What’s in a name? Well, in the case of the band Elio e le Storie Tese, which translates to Elio and the Tense Stories, the name indicates that the band is one of the most peculiar to appear on the Italian music scene in the last 30 years. Singer Stefano Belisari, aka “Elio,” and “Le Storie Tese,” the group of performers behind the leader, are talented musicians who are able to play many instruments with great skill.
What is wonderful about this group is that their songs are nothing like normal Italian pop music. Instead, Elio and his motley crew create songs filled with wit, sarcasm, irony and comedy. The band performances are known also for their theatricality, an extra factor that helped them to achieve a cult status among Italian music fans. Elio e le Storie Tese count among their original musical inspiration Frank Zappa, and just as Zappa and his band, they embraced a mixture of styles and performing abilities which make them difficult to categorize: a great compliment, considering their uniqueness and quirkiness.
A Long History
Elio e le Storie Tese began their career more than 30 years ago, in 1979, as a part of the lively end-of-the-70s musical panorama of Milan. They started as an underground rock band, yet they already had some of those peculiarities which were to make them popular some years later; Mangoni, one of Belisari’s old schoolmates, used to join the band every now and then to choreograph dance routines during live shows and to sing songs in his screeching, high-pitched, often out-of-tune voice. And it was this apparent musical style “cacophony” that made Elio and his gang of musicians popular: their skills as performers were undiscussed, but they willingly combined them with funny and sometimes coarse performances and sense of humor. “Dissacrante,” we would say in Italian, desacrating: and this is very much what Elio e le Storie Tese are in the Italian musical panorama.
The level of fame achieved by Elio e le Storie Tese has granted them access to the most prestigious musical events in Italy, like the Sanremo Music Festival, to which they partecipated in 1996 and in 2013 as competitors. In 1996, in spite of being very much the antithesis of the type of music endorsed by the Festival, they reached the second place and won the Premio della Critica Mia Martini, awarded by the competition’s professional jury. In 2013, they once again won the Premio della Critica Mia Martini and gained the second place in the overall competition. Following their Sanremo adventure, they published a new work, the “Album Biango,” the title itself a humorous nod to the Beatles “White Album” (in Italian, “Album Bianco,” which they misspelled to reproduce a dialectal inflection).
Their relationship with Sanremo is, indeed, quite special: in spite of embodying a type of music which is, under many respects, untithetical to the melodic and traditional roots of the Festival, Elio e le Storie Tese have become synonym of quality Italian music, and are today well accepted within the usually strict Sanremo’s musical circle. They have been involved with the Festival in other occasions as part of the presenting staff, as well.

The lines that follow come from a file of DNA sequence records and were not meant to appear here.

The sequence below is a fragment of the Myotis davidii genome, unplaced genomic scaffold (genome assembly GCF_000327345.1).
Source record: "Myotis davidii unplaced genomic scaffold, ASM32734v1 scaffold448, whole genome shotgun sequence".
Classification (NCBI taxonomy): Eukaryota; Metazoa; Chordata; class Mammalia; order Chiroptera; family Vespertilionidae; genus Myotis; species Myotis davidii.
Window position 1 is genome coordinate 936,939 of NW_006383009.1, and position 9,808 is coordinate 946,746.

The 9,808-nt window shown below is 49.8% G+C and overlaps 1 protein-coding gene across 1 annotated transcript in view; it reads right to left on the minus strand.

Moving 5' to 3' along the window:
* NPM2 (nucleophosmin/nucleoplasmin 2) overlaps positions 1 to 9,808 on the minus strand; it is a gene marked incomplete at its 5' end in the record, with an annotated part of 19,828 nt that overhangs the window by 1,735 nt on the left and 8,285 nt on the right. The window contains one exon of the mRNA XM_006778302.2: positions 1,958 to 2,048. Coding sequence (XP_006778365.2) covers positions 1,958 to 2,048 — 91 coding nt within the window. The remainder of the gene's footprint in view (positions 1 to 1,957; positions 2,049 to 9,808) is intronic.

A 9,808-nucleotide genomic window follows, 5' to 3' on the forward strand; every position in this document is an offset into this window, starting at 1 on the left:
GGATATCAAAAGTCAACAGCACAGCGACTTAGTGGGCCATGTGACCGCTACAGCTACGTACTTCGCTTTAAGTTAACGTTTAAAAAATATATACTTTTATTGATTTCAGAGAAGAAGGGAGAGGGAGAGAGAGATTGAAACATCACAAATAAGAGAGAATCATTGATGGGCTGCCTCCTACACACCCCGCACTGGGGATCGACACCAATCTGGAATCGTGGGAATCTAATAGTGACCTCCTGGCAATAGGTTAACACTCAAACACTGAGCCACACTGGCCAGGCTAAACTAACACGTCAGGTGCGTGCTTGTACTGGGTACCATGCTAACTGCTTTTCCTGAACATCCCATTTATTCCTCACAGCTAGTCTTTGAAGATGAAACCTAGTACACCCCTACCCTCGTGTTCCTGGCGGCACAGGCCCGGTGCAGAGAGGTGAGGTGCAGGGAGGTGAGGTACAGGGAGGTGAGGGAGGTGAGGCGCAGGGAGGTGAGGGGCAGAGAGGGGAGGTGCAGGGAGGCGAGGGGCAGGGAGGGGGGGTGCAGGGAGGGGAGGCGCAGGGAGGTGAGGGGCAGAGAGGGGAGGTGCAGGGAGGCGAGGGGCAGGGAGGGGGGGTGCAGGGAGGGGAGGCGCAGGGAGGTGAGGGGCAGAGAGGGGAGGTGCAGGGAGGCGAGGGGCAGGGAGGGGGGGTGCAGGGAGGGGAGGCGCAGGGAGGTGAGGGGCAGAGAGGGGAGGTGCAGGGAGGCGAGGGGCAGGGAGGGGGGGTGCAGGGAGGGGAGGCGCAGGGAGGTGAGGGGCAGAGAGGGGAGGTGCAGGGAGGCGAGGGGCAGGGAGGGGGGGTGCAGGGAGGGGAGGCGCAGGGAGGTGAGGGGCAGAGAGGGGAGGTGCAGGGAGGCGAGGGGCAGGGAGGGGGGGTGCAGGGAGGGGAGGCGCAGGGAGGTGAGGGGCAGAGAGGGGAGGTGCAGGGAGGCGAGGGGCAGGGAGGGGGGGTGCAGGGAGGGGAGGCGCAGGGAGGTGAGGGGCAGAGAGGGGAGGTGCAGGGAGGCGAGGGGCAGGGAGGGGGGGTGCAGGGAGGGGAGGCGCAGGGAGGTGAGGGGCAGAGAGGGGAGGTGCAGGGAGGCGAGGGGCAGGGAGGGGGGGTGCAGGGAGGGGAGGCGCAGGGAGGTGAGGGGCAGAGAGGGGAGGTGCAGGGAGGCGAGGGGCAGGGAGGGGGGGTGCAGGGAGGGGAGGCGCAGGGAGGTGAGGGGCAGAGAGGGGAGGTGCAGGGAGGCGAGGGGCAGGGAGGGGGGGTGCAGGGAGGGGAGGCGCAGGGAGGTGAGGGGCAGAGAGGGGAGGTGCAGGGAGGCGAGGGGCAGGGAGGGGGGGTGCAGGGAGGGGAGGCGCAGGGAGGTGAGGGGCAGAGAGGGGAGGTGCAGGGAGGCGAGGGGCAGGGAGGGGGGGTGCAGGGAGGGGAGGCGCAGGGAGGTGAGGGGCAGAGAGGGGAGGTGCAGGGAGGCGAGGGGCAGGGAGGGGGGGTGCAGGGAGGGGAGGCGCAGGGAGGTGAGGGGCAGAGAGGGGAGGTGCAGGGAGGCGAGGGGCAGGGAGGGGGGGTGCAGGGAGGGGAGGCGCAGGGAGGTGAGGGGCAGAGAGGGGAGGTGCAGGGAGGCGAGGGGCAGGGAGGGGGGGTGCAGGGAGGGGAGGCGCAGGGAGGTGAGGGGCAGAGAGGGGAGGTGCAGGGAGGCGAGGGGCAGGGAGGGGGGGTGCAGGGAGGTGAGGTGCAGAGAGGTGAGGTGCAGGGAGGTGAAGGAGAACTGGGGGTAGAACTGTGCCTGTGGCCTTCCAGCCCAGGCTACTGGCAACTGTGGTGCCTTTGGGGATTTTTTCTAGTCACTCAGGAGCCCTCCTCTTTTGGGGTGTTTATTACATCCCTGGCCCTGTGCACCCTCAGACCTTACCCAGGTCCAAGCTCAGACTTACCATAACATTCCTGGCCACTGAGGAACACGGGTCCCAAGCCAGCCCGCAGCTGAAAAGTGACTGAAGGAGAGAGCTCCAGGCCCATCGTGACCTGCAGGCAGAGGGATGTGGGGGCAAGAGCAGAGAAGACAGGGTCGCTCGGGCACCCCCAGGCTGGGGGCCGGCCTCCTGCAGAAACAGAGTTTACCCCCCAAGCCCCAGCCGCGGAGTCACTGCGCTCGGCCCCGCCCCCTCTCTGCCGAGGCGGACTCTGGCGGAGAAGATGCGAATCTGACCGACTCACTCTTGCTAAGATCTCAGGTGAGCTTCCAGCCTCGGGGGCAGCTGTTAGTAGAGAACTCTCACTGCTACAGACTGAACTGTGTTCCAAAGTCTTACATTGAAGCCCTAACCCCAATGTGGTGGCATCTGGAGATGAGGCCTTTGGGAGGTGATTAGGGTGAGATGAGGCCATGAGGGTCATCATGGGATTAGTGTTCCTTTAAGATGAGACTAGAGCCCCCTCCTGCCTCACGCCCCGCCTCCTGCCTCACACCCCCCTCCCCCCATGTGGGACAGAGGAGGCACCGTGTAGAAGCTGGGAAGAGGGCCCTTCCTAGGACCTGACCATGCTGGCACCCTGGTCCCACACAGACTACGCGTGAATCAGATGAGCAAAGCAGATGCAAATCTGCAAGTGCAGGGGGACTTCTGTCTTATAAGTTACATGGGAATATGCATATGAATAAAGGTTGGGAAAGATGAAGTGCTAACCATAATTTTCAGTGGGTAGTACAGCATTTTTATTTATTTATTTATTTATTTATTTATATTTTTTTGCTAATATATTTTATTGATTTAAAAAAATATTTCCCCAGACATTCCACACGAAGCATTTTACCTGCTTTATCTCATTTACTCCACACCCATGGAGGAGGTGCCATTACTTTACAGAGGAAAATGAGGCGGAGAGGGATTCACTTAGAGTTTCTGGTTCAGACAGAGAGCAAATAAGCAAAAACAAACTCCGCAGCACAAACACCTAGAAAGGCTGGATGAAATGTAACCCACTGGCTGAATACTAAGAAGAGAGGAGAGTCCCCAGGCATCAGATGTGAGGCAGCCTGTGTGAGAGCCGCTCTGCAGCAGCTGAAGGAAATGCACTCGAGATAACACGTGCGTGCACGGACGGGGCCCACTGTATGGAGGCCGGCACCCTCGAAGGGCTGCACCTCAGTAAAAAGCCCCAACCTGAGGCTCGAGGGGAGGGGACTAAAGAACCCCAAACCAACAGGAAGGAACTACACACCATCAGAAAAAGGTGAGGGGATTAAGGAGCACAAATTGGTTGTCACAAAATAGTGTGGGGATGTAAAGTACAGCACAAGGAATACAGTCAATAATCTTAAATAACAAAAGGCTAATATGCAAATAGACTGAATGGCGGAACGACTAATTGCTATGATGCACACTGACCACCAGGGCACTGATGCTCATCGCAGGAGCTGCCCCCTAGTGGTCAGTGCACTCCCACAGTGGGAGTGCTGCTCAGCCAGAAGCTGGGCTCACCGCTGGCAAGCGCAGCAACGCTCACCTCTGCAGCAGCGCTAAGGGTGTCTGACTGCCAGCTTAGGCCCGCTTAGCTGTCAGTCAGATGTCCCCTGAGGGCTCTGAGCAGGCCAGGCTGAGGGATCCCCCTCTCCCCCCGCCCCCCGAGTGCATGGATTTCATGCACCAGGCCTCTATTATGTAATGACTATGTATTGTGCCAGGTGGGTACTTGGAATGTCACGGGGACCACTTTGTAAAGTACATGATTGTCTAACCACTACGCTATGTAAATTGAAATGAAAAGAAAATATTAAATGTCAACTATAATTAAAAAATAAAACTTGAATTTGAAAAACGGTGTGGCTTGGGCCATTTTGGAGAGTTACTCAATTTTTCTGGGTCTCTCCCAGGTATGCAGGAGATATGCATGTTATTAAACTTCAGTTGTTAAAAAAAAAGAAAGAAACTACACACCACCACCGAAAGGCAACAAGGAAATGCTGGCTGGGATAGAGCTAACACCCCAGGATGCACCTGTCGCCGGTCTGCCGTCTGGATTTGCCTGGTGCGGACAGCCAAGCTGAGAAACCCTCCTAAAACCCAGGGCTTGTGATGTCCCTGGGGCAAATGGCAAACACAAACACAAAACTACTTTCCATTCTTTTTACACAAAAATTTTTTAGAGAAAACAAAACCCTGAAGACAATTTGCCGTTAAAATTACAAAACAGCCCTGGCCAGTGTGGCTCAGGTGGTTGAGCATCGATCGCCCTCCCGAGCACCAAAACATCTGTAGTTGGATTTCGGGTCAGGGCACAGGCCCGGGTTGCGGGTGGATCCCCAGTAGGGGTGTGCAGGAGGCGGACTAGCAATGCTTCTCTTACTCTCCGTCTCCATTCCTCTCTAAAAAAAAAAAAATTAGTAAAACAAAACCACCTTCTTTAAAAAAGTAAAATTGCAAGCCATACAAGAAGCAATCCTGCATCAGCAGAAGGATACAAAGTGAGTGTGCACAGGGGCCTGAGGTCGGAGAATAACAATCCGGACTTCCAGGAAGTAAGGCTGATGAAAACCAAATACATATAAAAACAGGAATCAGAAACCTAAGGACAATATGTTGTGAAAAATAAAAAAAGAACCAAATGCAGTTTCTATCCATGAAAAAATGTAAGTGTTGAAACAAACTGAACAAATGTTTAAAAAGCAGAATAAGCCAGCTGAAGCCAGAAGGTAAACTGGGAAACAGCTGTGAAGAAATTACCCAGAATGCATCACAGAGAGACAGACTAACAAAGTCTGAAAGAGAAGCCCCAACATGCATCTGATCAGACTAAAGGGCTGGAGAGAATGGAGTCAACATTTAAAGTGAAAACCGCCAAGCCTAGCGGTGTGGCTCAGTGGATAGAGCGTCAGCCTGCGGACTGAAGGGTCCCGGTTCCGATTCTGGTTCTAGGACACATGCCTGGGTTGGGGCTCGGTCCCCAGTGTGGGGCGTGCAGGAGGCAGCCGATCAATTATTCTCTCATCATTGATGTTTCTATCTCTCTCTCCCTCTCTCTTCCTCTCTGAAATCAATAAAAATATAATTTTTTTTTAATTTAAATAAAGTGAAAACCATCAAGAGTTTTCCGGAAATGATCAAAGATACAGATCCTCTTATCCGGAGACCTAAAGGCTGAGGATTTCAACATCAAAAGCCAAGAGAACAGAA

In 2009, they released the album “Gattini” (kittens), where some of their best known success have been arranged for and performed with a full orchestra, the definitive proof of the band’s huge capabilities as composers.
Since 2010, the band has been particularly active on tv, too, and since 2014 they have their own tv show, “Il Musichione,” a music and comedy show, parody of Italy’s well loved traditional tv shows, “i varietà.”
Sanremo 1996: La Terra dei Cachi
At the dawn of their career, Elio e le Storie Tese were part of that underground panorama spawned from the demise of punk. They cross-fertilized with Situationist Dadaism, to become one of the most entertaining bands to currently grace a stage.
Their humor is not always easy for non-Italians to comprehend, as it is most often mocking traditional Italian habits and customs, but with some help from an Italian friend, you will certainly become able to appreciate Elio’s unique sense of humor and satire.
One of the band’s most famous songs, “Cara ti amo (Mi sento confusa)” irriverently speaks about love relationships and the insecurity and confusion they often create. As it touched upon a very common situation, the song became quickly a pop culture phenomenon that trascended demographics: Elio e le Storie Tese finally had demonstrated they were not only a band for teenagers.
Being trendsetters, in 2004 the band became the first in Italy to sell instant CDs of their live performances immediately following the end of the show. The band called them “CDs brûlée,” as they were “burned” on the spot, like caramel on a crème brûlée.
A classic video: “Cara Ti Amo (Mi Sento Confusa)” – “Darling I Love You (I Feel Confused)”
If you want to know more about Elio e le Storie Tese and their shenanhigans, keep track of their activity on their official website.